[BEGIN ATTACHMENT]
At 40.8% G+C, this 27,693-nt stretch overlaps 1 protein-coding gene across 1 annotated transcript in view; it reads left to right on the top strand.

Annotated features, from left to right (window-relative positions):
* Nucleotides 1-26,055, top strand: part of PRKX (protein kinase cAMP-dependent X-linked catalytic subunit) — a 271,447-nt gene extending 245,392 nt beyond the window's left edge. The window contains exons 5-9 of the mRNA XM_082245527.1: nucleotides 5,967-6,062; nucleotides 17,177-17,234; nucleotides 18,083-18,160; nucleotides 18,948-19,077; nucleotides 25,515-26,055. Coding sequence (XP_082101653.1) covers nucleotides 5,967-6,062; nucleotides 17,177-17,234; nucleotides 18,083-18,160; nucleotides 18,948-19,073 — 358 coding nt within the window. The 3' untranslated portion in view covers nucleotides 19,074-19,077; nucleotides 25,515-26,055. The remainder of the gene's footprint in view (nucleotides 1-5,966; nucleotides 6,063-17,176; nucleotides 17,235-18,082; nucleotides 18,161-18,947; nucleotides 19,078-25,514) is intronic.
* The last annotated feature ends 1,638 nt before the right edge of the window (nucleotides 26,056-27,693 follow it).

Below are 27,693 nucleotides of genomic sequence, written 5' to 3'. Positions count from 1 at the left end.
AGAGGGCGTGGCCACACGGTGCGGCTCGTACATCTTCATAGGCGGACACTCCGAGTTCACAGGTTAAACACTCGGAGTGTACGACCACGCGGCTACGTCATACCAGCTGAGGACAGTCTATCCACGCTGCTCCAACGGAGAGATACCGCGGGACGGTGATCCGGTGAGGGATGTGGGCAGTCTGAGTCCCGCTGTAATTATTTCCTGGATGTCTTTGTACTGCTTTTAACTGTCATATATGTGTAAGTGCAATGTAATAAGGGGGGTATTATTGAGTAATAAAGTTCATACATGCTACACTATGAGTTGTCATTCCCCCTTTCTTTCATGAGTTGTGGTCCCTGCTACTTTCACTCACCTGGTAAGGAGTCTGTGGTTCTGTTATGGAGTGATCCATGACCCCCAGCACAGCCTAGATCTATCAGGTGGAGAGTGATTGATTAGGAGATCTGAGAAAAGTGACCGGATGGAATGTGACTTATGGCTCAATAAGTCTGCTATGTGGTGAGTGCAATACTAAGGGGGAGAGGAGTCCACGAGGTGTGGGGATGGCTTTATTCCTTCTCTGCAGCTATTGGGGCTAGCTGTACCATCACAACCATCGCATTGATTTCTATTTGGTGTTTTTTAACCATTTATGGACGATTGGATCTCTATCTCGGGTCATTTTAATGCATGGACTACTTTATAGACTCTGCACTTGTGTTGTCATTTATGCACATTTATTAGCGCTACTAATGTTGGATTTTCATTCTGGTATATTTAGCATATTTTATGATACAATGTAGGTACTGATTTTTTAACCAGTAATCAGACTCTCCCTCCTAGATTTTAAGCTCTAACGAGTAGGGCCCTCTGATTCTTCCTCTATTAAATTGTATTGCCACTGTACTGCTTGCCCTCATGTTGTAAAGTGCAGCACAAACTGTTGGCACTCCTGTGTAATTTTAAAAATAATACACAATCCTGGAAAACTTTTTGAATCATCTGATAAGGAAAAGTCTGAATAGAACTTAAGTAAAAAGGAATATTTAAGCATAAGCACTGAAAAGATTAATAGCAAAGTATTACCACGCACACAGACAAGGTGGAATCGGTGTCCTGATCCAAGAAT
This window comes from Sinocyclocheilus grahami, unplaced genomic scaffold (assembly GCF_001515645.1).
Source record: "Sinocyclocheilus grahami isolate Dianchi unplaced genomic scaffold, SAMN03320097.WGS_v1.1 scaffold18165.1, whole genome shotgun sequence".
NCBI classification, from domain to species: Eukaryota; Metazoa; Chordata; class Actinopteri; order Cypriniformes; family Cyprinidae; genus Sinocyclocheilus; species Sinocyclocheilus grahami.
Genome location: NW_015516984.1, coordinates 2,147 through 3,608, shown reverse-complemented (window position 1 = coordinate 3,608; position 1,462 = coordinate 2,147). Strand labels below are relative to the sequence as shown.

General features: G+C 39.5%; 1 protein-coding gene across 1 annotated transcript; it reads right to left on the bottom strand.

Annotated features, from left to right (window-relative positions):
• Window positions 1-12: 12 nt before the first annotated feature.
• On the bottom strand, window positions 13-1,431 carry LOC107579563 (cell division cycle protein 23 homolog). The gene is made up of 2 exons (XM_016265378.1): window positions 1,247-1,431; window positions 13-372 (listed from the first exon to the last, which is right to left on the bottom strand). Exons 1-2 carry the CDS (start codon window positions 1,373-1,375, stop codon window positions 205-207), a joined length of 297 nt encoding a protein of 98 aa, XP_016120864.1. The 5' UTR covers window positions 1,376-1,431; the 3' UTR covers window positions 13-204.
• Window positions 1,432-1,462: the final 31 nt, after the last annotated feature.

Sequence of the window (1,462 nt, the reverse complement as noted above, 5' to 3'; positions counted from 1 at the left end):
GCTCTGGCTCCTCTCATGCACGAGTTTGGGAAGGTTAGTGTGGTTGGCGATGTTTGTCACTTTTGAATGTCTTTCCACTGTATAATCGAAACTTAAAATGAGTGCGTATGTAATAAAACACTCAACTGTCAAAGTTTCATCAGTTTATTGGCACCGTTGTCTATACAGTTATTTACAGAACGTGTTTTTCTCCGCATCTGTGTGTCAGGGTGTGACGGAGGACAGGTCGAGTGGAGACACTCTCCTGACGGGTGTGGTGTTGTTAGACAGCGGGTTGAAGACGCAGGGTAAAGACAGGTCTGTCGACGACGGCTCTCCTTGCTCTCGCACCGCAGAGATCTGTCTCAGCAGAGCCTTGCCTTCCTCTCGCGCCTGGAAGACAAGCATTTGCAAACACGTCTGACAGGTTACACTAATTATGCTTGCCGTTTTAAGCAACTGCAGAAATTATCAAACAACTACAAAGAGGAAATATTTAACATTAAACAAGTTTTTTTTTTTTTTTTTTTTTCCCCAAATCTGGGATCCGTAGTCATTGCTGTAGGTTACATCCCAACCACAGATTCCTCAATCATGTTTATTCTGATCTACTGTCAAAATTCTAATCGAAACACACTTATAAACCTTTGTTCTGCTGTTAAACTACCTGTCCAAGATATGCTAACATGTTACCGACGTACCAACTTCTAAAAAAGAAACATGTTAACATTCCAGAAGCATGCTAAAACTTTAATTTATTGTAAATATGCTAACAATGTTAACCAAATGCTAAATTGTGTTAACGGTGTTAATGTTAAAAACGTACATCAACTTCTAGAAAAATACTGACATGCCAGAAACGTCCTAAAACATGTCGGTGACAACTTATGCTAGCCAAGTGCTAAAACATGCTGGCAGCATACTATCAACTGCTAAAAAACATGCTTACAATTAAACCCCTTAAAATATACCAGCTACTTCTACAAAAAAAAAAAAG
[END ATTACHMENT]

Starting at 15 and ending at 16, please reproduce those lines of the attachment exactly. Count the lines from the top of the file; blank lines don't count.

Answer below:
• Window positions 1,432-1,462: the final 31 nt, after the last annotated feature.

Sequence of the window (1,462 nt, the reverse complement as noted above, 5' to 3'; positions counted from 1 at the left end):